Is the best garb—

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and he may put us, if he pleases, with the other unlucky wights, who, for having guessed differently from him are committed to "peine forte et dure" in sundry holes and corners of the notes to Jonson re-edited, like the captives of the giant Barbarico in the Fairy Tale.

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These parting hints at the trenchant fury of Mr. Gifford's hostility, and the biting edge and undistinguishing sweep of his ridicule, are intended rather for the consideration of future critics, than of himself. He is past the time when remonstrance is either useful, or apt to be much heeded; and it is somewhat too late to expect that the author of the Buviad should roar you as gently as any sucking dove." We desire also not to be reckoned among those who make no exceptions in favour of a man, whose life commenced in struggles against oppression; whose powers were first called into action by folly, which he chastised and reformed; whose genius cradled in adversity, was nursed on the lap of satire. They who respect honesty of purpose will find something to pardon in the aberrations of indignant spleen.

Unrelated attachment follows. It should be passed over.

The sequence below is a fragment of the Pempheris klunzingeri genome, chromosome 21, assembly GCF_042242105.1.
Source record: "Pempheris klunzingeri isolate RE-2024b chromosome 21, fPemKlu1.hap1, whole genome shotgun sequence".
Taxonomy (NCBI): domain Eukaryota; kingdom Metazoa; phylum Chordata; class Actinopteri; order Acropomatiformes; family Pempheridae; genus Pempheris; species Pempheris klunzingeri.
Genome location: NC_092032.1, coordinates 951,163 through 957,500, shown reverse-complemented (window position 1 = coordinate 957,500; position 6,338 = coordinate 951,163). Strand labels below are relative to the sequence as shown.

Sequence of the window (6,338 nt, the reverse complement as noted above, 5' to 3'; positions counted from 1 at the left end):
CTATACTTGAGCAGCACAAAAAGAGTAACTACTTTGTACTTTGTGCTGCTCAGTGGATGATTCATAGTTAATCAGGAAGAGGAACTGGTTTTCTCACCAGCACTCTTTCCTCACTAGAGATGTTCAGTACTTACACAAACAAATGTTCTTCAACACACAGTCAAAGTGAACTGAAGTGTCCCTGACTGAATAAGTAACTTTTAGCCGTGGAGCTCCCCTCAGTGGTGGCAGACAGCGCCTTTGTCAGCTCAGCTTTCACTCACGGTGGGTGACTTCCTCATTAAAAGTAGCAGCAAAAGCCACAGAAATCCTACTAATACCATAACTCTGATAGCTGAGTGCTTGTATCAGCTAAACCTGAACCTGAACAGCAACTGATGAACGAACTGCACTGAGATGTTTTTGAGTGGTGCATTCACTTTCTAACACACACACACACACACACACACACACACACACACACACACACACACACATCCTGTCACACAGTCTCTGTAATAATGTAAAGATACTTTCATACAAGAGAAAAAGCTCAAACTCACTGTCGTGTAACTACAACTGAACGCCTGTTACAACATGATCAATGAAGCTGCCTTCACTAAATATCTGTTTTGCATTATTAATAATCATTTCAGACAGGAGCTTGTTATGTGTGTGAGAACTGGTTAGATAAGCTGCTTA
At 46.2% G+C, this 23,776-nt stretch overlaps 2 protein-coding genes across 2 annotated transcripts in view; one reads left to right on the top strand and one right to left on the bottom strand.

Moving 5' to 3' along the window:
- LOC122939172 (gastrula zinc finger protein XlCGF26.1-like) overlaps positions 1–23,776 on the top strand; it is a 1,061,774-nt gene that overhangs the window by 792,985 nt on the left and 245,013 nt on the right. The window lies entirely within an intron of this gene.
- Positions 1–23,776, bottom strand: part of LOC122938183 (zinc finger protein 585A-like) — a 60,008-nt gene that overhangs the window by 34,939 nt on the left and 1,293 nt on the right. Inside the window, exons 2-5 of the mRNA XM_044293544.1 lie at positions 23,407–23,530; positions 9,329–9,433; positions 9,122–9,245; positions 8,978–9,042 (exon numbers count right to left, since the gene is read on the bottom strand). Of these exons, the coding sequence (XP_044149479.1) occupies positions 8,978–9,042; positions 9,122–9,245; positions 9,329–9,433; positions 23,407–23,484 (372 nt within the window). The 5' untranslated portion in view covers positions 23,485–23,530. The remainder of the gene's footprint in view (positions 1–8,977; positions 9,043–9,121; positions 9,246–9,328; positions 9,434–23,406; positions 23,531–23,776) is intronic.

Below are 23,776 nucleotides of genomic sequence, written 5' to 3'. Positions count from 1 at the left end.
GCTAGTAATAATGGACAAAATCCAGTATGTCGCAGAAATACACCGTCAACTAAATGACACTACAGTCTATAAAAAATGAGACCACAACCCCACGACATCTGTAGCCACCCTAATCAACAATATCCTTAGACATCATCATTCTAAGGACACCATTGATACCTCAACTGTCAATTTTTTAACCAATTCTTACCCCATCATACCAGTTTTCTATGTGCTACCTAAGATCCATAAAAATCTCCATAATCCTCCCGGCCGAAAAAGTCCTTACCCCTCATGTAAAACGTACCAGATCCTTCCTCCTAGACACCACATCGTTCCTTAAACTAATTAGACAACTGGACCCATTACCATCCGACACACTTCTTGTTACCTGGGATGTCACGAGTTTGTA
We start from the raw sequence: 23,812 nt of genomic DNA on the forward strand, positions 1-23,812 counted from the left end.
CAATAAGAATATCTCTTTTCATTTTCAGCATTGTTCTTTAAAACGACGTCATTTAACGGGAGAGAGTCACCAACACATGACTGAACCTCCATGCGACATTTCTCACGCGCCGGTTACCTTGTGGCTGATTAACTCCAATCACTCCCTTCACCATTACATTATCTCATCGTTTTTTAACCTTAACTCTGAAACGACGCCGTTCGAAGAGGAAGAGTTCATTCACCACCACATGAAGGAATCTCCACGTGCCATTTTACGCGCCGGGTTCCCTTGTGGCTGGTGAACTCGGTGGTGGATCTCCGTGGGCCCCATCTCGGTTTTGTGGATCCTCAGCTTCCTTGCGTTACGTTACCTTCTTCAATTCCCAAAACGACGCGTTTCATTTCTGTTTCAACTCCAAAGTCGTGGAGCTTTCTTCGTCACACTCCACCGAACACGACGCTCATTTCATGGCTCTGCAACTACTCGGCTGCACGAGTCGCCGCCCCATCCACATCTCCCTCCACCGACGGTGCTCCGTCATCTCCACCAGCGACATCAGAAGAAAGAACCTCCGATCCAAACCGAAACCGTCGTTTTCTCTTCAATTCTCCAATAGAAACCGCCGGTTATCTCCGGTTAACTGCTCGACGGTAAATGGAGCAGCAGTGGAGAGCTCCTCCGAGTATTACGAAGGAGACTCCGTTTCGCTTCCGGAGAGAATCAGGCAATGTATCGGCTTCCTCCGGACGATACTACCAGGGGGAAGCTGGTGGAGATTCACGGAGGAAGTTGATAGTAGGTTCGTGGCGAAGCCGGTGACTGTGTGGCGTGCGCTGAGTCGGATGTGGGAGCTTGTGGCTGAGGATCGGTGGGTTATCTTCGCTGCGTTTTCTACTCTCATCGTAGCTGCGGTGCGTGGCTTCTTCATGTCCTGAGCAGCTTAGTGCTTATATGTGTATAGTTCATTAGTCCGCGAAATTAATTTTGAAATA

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1. The History of the Holy Bible, from the Beginning of the World to the Establishment of Christianity; with Answers to Infidel Objections, Dissertations on the most Remarkable Passages, and most Important Doctrines, and a Connexion of the Profane, with the Sacred Writings. By the Rev. Thomas Stackhouse, A. M. &c. The whole corrected and improved, and dedicated by Permission to His Grace the Lord Archbishop of Canterbury. By the Right Reverend George Gleig, LL. D., &c. 3 vols. 4to. Longman and Co. London, 1817.

2. A Discourse on the Doctrine of Original Sin (occasioned by an Appendix to Stackhouse's Dissertation on that Subject, dedicated with Permission to His Grace the Archbishop of Canterbury, by the Rev. Dr. Gleig, a Bishop of the Scotch Episcopal Church) preached in St. Paul's Cathedral, on Sunday, the 9th of March. By the Rev. Thomas Wilkinson, M. A., &c. Rivingtons. London, 1817.

THIS great work of Stackhouse has been so long in the hands of the public, and so fully appreciated by readers of the most differ